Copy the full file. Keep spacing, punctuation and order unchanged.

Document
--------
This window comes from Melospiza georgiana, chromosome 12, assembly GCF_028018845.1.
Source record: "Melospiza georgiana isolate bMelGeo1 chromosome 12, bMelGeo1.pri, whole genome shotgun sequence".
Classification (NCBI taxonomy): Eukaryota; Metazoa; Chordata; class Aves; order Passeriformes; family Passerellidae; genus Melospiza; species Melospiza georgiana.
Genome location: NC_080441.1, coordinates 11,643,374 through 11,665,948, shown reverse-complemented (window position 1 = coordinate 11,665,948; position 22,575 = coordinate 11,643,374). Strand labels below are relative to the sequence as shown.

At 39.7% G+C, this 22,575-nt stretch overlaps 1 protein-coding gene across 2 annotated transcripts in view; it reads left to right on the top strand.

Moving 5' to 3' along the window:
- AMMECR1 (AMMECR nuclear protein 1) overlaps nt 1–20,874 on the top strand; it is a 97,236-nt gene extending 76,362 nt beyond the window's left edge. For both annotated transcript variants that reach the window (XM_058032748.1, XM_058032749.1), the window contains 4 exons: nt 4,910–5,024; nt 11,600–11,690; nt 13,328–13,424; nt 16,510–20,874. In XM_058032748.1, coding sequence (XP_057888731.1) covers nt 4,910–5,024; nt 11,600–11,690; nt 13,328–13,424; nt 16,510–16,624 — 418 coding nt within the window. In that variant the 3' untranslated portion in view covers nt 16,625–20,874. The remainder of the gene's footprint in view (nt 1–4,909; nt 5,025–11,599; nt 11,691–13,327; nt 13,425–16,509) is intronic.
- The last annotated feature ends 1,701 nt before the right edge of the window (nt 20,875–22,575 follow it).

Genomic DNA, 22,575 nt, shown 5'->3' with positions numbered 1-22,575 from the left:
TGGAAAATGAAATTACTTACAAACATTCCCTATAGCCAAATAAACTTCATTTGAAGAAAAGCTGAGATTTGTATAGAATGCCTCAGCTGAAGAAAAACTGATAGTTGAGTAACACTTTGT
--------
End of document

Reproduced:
This window comes from Melospiza georgiana, chromosome 12, assembly GCF_028018845.1.
Source record: "Melospiza georgiana isolate bMelGeo1 chromosome 12, bMelGeo1.pri, whole genome shotgun sequence".
Classification (NCBI taxonomy): Eukaryota; Metazoa; Chordata; class Aves; order Passeriformes; family Passerellidae; genus Melospiza; species Melospiza georgiana.
Genome location: NC_080441.1, coordinates 11,643,374 through 11,665,948, shown reverse-complemented (window position 1 = coordinate 11,665,948; position 22,575 = coordinate 11,643,374). Strand labels below are relative to the sequence as shown.

At 39.7% G+C, this 22,575-nt stretch overlaps 1 protein-coding gene across 2 annotated transcripts in view; it reads left to right on the top strand.

Moving 5' to 3' along the window:
- AMMECR1 (AMMECR nuclear protein 1) overlaps nt 1–20,874 on the top strand; it is a 97,236-nt gene extending 76,362 nt beyond the window's left edge. For both annotated transcript variants that reach the window (XM_058032748.1, XM_058032749.1), the window contains 4 exons: nt 4,910–5,024; nt 11,600–11,690; nt 13,328–13,424; nt 16,510–20,874. In XM_058032748.1, coding sequence (XP_057888731.1) covers nt 4,910–5,024; nt 11,600–11,690; nt 13,328–13,424; nt 16,510–16,624 — 418 coding nt within the window. In that variant the 3' untranslated portion in view covers nt 16,625–20,874. The remainder of the gene's footprint in view (nt 1–4,909; nt 5,025–11,599; nt 11,691–13,327; nt 13,425–16,509) is intronic.
- The last annotated feature ends 1,701 nt before the right edge of the window (nt 20,875–22,575 follow it).

Genomic DNA, 22,575 nt, shown 5'->3' with positions numbered 1-22,575 from the left:
TGGAAAATGAAATTACTTACAAACATTCCCTATAGCCAAATAAACTTCATTTGAAGAAAAGCTGAGATTTGTATAGAATGCCTCAGCTGAAGAAAAACTGATAGTTGAGTAACACTTTGT